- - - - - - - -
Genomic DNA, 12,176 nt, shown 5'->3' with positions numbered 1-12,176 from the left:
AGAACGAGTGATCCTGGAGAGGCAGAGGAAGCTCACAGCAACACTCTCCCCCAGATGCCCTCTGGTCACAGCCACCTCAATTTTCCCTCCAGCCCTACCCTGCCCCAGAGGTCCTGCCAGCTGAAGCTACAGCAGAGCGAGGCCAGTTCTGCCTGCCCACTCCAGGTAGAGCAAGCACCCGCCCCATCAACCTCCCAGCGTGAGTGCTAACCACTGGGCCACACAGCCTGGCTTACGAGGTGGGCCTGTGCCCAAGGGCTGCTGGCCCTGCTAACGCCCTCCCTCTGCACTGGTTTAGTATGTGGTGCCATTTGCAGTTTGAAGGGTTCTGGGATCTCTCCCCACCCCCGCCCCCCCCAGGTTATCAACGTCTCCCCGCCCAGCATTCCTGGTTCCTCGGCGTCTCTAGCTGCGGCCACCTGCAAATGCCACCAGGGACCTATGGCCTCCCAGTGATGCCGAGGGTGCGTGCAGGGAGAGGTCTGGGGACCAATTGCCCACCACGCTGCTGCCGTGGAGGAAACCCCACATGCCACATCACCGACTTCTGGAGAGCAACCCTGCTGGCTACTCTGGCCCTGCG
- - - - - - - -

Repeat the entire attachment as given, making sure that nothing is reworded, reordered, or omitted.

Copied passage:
Genomic DNA, 12,176 nt, shown 5'->3' with positions numbered 1-12,176 from the left:
AGAACGAGTGATCCTGGAGAGGCAGAGGAAGCTCACAGCAACACTCTCCCCCAGATGCCCTCTGGTCACAGCCACCTCAATTTTCCCTCCAGCCCTACCCTGCCCCAGAGGTCCTGCCAGCTGAAGCTACAGCAGAGCGAGGCCAGTTCTGCCTGCCCACTCCAGGTAGAGCAAGCACCCGCCCCATCAACCTCCCAGCGTGAGTGCTAACCACTGGGCCACACAGCCTGGCTTACGAGGTGGGCCTGTGCCCAAGGGCTGCTGGCCCTGCTAACGCCCTCCCTCTGCACTGGTTTAGTATGTGGTGCCATTTGCAGTTTGAAGGGTTCTGGGATCTCTCCCCACCCCCGCCCCCCCCAGGTTATCAACGTCTCCCCGCCCAGCATTCCTGGTTCCTCGGCGTCTCTAGCTGCGGCCACCTGCAAATGCCACCAGGGACCTATGGCCTCCCAGTGATGCCGAGGGTGCGTGCAGGGAGAGGTCTGGGGACCAATTGCCCACCACGCTGCTGCCGTGGAGGAAACCCCACATGCCACATCACCGACTTCTGGAGAGCAACCCTGCTGGCTACTCTGGCCCTGCG